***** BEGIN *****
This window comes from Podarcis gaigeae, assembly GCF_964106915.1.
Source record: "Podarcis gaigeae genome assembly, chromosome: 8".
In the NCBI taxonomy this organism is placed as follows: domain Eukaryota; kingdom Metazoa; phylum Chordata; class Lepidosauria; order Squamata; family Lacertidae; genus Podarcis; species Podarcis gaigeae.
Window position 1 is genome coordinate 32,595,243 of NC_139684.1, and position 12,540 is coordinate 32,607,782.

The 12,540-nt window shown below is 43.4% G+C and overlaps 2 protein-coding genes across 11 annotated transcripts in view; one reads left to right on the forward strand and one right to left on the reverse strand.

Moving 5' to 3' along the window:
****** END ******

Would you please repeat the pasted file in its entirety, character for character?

This window comes from Podarcis gaigeae, assembly GCF_964106915.1.
Source record: "Podarcis gaigeae genome assembly, chromosome: 8".
In the NCBI taxonomy this organism is placed as follows: domain Eukaryota; kingdom Metazoa; phylum Chordata; class Lepidosauria; order Squamata; family Lacertidae; genus Podarcis; species Podarcis gaigeae.
Window position 1 is genome coordinate 32,595,243 of NC_139684.1, and position 12,540 is coordinate 32,607,782.

The 12,540-nt window shown below is 43.4% G+C and overlaps 2 protein-coding genes across 11 annotated transcripts in view; one reads left to right on the forward strand and one right to left on the reverse strand.

Moving 5' to 3' along the window: